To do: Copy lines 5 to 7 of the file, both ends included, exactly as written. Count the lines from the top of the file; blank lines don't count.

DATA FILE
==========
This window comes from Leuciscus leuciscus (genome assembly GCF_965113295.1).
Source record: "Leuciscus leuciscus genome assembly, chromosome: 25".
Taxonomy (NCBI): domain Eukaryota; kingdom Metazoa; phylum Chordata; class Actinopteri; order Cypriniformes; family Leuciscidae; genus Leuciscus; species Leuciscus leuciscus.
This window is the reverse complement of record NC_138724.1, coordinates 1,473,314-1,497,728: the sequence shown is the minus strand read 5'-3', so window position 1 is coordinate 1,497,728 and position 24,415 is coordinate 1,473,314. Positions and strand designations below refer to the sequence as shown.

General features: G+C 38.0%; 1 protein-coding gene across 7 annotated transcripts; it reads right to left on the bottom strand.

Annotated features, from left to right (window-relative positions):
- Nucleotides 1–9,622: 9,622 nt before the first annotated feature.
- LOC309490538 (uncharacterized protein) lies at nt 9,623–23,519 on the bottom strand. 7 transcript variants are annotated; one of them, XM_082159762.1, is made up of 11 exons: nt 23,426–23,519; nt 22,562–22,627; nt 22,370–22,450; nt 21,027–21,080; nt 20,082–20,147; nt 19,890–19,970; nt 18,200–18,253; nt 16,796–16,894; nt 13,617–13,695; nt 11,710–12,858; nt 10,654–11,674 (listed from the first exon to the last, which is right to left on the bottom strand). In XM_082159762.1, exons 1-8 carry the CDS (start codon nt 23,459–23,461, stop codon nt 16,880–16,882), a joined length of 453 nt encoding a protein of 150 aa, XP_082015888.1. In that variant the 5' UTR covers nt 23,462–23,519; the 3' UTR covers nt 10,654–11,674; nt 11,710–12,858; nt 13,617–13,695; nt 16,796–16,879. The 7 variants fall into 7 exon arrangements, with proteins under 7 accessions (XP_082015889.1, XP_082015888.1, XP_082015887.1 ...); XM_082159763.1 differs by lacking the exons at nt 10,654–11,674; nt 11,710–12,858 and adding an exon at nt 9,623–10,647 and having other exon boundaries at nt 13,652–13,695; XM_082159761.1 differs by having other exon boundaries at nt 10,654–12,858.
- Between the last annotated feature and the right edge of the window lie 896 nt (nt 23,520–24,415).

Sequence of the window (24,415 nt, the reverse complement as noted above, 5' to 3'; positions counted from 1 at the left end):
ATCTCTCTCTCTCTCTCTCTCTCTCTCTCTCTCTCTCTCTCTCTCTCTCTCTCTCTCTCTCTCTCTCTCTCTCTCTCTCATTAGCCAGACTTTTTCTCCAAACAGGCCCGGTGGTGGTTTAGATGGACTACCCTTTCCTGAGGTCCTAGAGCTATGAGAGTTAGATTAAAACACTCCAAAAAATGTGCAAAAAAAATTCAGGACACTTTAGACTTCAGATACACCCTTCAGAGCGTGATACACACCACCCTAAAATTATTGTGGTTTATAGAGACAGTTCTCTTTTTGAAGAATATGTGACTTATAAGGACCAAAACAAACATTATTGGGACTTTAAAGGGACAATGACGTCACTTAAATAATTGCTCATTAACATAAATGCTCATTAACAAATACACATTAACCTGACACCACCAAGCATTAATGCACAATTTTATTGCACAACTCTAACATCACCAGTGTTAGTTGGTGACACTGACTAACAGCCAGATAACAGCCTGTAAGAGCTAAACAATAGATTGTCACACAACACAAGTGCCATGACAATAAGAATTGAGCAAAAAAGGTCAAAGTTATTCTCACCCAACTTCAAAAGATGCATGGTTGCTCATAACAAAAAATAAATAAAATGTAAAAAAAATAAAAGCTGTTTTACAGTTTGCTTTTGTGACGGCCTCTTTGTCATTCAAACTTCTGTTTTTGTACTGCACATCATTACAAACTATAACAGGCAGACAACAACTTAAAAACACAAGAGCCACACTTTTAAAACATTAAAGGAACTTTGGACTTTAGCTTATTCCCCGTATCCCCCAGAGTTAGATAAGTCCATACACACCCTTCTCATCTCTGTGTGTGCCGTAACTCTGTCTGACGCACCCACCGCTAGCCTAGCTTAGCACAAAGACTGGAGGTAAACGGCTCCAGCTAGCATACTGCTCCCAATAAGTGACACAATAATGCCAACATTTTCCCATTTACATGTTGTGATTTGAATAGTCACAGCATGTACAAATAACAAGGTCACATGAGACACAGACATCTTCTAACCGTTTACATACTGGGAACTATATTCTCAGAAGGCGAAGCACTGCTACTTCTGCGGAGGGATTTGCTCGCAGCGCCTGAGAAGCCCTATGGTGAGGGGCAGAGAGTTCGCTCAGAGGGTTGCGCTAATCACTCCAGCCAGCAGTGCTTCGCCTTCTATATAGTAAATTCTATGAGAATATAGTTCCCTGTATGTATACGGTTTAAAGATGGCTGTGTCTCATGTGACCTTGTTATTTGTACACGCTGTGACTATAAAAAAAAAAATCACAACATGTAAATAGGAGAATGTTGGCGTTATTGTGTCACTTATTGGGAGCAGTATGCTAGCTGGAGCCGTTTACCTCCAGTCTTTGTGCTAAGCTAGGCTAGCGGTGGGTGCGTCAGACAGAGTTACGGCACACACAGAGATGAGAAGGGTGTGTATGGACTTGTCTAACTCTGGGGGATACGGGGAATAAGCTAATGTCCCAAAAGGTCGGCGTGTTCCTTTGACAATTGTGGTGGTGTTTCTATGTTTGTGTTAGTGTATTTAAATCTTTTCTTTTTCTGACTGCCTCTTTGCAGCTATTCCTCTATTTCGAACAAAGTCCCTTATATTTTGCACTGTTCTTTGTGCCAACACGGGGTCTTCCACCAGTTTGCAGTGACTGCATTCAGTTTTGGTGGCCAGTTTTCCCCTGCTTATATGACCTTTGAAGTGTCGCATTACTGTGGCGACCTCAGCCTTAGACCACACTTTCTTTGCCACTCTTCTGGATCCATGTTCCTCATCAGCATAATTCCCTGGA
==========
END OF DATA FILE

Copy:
General features: G+C 38.0%; 1 protein-coding gene across 7 annotated transcripts; it reads right to left on the bottom strand.

Annotated features, from left to right (window-relative positions):
- Nucleotides 1–9,622: 9,622 nt before the first annotated feature.